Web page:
Sad note this Friday morning: One of my most-favorite entertainers/actors of all time, Alan Arkin, has died at 89.
He blew me away in “The Russians Are Coming, The Russians Are Coming,” an odd, humane-funny, empathic flip during the height of the frightful, freaky Cold War — saw it on the big screen as a high school senior in 1966:
Arkin wasn’t only just a funny guy, but commanded a wide range skill-set — a bit unsettling to see him the next year trying to kill Audrey Hepburn in “Wait Until Dark,” and I didn’t then know if I really liked it or not:
Of course, now I see he was wonderful trying to kill Audrey Hepburn.
Did ANYONE have the range Alan Arkin had? Hilarious, sinister, insane, tragic. No mood he couldn’t live in. RIP. pic.twitter.com/pUVa5j8Tqc
— Patton Oswalt (@pattonoswalt) June 30, 2023
Every project Arkin was in benefitted from his presence — from the obit this morning in The New York Times:
Mr. Arkin was not quite a show-business neophyte when he was cast in the 1963 Broadway comedy “Enter Laughing,” Joseph Stein’s adaptation of Carl Reiner’s semi-autobiographical novel about a stage-struck boy from the Bronx. He had toured and recorded with the Tarriers, a folk music group, and he had appeared on Broadway with the Second City, the celebrated improvisational comedy troupe. But he was still a relative unknown.
He did not stay unknown for long.
“I never had any doubts about making it in movies,” he told The Daily News a year later. “I just knew I had to, because there was no alternative.”
His confidence proved justified. He was nominated for an Oscar for his first feature film, “The Russians Are Coming, the Russians Are Coming,” an offbeat comedy about the hysteria that ensues when a Russian submarine runs aground on an island in Massachusetts. As the frantic leader of a landing party sent ashore to find a way to refloat the vessel, he earned a place in cinema history with a riotous scene in which he teaches his non-English-speaking crew to say “Emergency! Everybody to get from street!”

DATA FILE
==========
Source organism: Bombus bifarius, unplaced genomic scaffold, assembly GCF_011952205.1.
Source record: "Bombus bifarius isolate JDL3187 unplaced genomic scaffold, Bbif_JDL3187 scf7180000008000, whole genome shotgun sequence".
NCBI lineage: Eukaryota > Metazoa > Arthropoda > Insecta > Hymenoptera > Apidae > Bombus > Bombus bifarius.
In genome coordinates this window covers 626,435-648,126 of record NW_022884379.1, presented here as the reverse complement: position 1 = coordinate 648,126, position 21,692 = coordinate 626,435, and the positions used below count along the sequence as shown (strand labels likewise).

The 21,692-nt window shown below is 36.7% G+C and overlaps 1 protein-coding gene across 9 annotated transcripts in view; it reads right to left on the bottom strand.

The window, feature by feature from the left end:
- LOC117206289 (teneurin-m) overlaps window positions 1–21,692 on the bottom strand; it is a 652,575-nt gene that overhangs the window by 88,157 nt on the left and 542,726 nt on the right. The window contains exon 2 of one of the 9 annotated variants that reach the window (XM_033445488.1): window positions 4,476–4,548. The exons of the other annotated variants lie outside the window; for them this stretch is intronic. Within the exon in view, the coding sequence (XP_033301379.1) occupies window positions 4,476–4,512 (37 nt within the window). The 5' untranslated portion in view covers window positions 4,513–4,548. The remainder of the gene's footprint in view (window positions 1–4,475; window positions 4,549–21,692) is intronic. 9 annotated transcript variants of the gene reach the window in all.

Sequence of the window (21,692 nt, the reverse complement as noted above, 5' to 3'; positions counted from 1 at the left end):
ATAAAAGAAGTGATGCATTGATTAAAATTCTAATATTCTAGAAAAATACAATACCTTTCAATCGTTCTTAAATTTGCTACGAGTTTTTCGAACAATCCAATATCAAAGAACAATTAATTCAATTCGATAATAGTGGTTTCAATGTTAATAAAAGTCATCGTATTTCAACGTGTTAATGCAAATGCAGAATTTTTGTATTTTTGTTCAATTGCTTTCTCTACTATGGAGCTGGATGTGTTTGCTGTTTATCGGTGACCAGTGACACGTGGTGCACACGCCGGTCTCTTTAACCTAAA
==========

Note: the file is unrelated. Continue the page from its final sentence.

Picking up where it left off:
In “The Heart Is a Lonely Hunter” (1968), based on the novel by Carson McCullers, he played a deaf man drawn to help the disadvantaged in a racially divided Southern town. That performance earned him his second Oscar nomination.
It would be almost 40 years before his third nomination, and his only Oscar, for his portrayal of a crusty and heroin-habituated grandfather in the indie comedy “Little Miss Sunshine” (2006). His fourth and final nomination was for his role as a cynical movie producer in “Argo” (2012), Ben Affleck’s based-on-a-true-story account of the made-in-Hollywood rescue of hostages in Iran.
The years between nominations were busy ones.
Although his huge-massive credit list would flourish, even into most-recent TV, with the likes of “The Kominsky Method,” I don’t think I’d actually seen anything of his since that wondrous, sad, weird little film, “Little Miss Sunshine” in 2006 (then only on DVD):
Sad at the passing. Just another reminder of death being part of life.
And as close out illustration, an old Linda Ronstadt heartfelt, mournful melody:
Russkies in old age, or not, here we are once again…
(Illustration out front: Pablo Picasso’s ‘The Weeping Woman [La Femme qui pleure],’ found here)